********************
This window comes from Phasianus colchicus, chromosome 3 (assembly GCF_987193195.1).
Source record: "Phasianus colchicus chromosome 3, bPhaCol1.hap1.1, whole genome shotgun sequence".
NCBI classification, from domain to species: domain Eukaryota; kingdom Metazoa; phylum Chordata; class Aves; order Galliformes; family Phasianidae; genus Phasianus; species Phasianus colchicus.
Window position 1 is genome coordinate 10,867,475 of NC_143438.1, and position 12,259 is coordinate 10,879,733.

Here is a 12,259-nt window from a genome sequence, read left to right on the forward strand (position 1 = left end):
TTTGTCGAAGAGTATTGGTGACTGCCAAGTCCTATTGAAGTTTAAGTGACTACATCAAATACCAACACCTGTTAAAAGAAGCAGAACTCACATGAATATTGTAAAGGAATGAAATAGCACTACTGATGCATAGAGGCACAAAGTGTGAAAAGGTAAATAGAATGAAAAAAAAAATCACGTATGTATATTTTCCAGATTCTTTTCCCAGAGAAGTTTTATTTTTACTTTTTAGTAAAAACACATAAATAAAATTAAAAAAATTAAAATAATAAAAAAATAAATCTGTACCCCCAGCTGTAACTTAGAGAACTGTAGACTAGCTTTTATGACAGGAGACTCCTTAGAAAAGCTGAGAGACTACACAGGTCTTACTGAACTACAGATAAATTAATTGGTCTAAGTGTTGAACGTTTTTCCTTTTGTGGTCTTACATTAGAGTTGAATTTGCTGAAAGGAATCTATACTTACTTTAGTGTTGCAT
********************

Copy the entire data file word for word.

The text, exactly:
This window comes from Phasianus colchicus, chromosome 3 (assembly GCF_987193195.1).
Source record: "Phasianus colchicus chromosome 3, bPhaCol1.hap1.1, whole genome shotgun sequence".
NCBI classification, from domain to species: domain Eukaryota; kingdom Metazoa; phylum Chordata; class Aves; order Galliformes; family Phasianidae; genus Phasianus; species Phasianus colchicus.
Window position 1 is genome coordinate 10,867,475 of NC_143438.1, and position 12,259 is coordinate 10,879,733.

Here is a 12,259-nt window from a genome sequence, read left to right on the forward strand (position 1 = left end):
TTTGTCGAAGAGTATTGGTGACTGCCAAGTCCTATTGAAGTTTAAGTGACTACATCAAATACCAACACCTGTTAAAAGAAGCAGAACTCACATGAATATTGTAAAGGAATGAAATAGCACTACTGATGCATAGAGGCACAAAGTGTGAAAAGGTAAATAGAATGAAAAAAAAAATCACGTATGTATATTTTCCAGATTCTTTTCCCAGAGAAGTTTTATTTTTACTTTTTAGTAAAAACACATAAATAAAATTAAAAAAATTAAAATAATAAAAAAATAAATCTGTACCCCCAGCTGTAACTTAGAGAACTGTAGACTAGCTTTTATGACAGGAGACTCCTTAGAAAAGCTGAGAGACTACACAGGTCTTACTGAACTACAGATAAATTAATTGGTCTAAGTGTTGAACGTTTTTCCTTTTGTGGTCTTACATTAGAGTTGAATTTGCTGAAAGGAATCTATACTTACTTTAGTGTTGCAT